Voices and Viewpoints

TCI Featured Evaluator: Sandra Staklis

by Sandra Staklis / Nov 23, 2015

This post is part of a new blog series called Transformative Change Initiative (TCI) Featured Evaluator, that includes interviews with members of TCI’s Evaluation Collaborative. This community of evaluators has a wealth of knowledge, experience and insights into evaluation of the TAACCCT grants that are being implementation throughout the United States. Want to be profiled or know someone who would make a great feature? Email us at occrl@illinois.edu.

Name: Sandra Staklis
Current position: Senior Research Associate, RTI International’s division of Education and Workforce Development

Short bio: Sandra Staklis, Ph.D. is Senior Research Associate in RTI International’s division of Education and Workforce Development. She has expertise in quantitative and qualitative data analysis and survey design, and experience in the areas of secondary and postsecondary student outcomes, community colleges, workforce education and development, and program evaluation. Dr. Staklis is currently leading the evaluation of Trade Adjustment Assistance Community College and Career Training (TAACCCT) grant programs in Colorado, Hawaii, Kansas, and Montana, as well as a multi-year program evaluation of a middle-skills retail training program for Goodwill International sponsored by the Walmart Foundation in eight sites nationwide. For the Office of Career, Technical, and Adult Education in the U.S. Department of Education, Dr. Staklis has led program evaluations and research studies on tracking secondary, postsecondary, and adult student outcomes using data collected through state longitudinal data systems.

Questions
Q. What is the design and predominant methods for your TAACCCT evaluation?
A. All of our TAACCCT outcome evaluations have a quasi-experimental design using propensity score matching to select matched comparison groups from other programs and historical cohorts. Data for these analyses are drawn from institutional or state student record data systems and match to data from state departments of labor. The implementation (or formative) evaluations are mixed-method studies that use multiple sources of data collected from a variety of stakeholders, including project staff, employers, community and workforce system partners, state agency staff, and students. The evaluation teams’ site visits, interviews, surveys, and observations seek to provide not only a comprehensive overview of the project’s implementation processes, challenges, and successes, but also actionable data to inform program refinements and improvements.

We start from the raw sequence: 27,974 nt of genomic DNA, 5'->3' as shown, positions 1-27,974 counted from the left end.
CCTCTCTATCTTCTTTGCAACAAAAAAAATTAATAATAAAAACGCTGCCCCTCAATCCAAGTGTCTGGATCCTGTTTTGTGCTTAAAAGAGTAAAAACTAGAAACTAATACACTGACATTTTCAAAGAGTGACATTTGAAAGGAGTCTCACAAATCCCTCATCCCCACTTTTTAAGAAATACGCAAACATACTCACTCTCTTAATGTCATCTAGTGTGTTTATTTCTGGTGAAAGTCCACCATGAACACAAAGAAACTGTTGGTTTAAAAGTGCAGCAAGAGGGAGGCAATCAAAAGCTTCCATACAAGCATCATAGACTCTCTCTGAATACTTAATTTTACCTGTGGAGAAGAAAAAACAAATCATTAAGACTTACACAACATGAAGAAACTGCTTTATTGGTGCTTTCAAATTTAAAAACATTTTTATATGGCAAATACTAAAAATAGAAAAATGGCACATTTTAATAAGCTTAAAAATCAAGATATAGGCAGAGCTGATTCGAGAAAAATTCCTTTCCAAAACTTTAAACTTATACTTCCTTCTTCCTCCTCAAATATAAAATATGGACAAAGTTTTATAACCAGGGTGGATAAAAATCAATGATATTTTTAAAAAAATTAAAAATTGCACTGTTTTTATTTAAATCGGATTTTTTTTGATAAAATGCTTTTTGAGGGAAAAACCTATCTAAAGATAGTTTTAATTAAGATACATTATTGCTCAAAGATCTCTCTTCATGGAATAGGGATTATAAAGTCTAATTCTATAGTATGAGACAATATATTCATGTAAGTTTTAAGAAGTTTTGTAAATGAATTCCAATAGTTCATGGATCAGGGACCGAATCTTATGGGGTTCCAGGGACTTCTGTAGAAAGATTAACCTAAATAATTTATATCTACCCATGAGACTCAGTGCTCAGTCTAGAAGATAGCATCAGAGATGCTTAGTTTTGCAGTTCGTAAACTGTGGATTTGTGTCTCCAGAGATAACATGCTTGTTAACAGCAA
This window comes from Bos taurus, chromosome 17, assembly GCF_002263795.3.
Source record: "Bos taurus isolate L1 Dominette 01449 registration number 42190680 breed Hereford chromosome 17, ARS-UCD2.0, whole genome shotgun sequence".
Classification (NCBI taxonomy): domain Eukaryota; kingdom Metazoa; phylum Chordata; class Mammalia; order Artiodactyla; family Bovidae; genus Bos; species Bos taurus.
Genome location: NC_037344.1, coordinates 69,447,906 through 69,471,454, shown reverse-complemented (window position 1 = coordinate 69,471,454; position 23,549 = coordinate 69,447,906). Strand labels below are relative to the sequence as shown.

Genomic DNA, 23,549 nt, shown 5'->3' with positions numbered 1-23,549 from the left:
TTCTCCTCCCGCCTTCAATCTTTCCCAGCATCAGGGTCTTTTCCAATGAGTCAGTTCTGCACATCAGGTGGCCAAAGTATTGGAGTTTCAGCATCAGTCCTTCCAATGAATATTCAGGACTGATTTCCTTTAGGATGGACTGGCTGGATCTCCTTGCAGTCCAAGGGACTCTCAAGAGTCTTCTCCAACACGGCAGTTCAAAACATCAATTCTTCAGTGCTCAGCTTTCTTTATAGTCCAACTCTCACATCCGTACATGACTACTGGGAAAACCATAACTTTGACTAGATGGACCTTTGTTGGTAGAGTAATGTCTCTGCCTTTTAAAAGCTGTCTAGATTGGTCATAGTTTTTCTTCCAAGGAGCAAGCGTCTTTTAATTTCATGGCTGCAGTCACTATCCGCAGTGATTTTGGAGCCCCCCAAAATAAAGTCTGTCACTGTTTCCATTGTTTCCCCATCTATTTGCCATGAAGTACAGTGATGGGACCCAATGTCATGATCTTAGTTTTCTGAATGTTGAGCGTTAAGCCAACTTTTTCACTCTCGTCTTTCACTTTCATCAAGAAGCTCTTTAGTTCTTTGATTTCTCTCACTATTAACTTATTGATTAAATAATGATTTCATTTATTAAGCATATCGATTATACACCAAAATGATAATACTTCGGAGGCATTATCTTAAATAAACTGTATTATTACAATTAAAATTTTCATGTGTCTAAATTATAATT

Q. What advice do you have for new TAACCCT evaluators?
A. Find multiple strategies for keeping up with grant activities! Particularly for consortium projects, TAACCCT grants involve many colleges that are engaged in a variety of activities, and keeping up and documenting progress, changes, and setbacks takes persistence. In addition to regular evaluation meetings with the grant leadership team, attend any regularly scheduled project meetings as an observer, join in-person project meetings when feasible, and also check in regularly with project leadership and the college leads by phone and email.

Q. What questions do you have for others about TAACCCT evaluation?
A.The sustainability of grant-funded programs is sometimes dependent on connections to state and local initiatives and local and institutional priorities, that can direct resources and support to program activities after the grant ends. Has the TAACCCT grant that you are evaluating succeeded in making such connections and, if so, in what ways do these connections have the potential to support the sustainability of grant activities?

Q. Do you have tools, reports or other products you are willing to share?
A. We work in cross-disciplinary and cross-subject-matter teams at RTI, which has exposed me to useful strategies and tools outside the area of education. One of these, the Consolidated Framework for Implementation Research (http://cfirguide.org/), is from my colleagues in public health. Although not all of the framework’s constructs are appropriate for education, I have found it helpful for ensuring that formative evaluations consider the multiple and multi-layered contextual factors that can affect a program’s successful implementation.

Sandra can be reached at sstaklis@rti.org.

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